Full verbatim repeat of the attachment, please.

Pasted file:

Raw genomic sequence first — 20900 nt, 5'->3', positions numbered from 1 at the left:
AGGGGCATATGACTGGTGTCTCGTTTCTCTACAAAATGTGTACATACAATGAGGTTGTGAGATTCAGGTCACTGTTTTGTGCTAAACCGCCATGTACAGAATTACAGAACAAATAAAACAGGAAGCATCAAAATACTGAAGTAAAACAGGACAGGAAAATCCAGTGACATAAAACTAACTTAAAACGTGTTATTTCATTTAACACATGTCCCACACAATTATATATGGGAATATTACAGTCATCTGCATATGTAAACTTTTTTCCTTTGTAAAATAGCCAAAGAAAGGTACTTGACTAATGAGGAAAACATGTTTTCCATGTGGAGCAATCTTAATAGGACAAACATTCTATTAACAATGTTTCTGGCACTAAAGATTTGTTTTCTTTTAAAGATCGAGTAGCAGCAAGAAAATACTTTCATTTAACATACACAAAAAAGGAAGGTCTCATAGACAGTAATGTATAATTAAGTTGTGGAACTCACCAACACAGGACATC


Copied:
Raw genomic sequence first — 20900 nt, 5'->3', positions numbered from 1 at the left:
AGGGGCATATGACTGGTGTCTCGTTTCTCTACAAAATGTGTACATACAATGAGGTTGTGAGATTCAGGTCACTGTTTTGTGCTAAACCGCCATGTACAGAATTACAGAACAAATAAAACAGGAAGCATCAAAATACTGAAGTAAAACAGGACAGGAAAATCCAGTGACATAAAACTAACTTAAAACGTGTTATTTCATTTAACACATGTCCCACACAATTATATATGGGAATATTACAGTCATCTGCATATGTAAACTTTTTTCCTTTGTAAAATAGCCAAAGAAAGGTACTTGACTAATGAGGAAAACATGTTTTCCATGTGGAGCAATCTTAATAGGACAAACATTCTATTAACAATGTTTCTGGCACTAAAGATTTGTTTTCTTTTAAAGATCGAGTAGCAGCAAGAAAATACTTTCATTTAACATACACAAAAAAGGAAGGTCTCATAGACAGTAATGTATAATTAAGTTGTGGAACTCACCAACACAGGACATC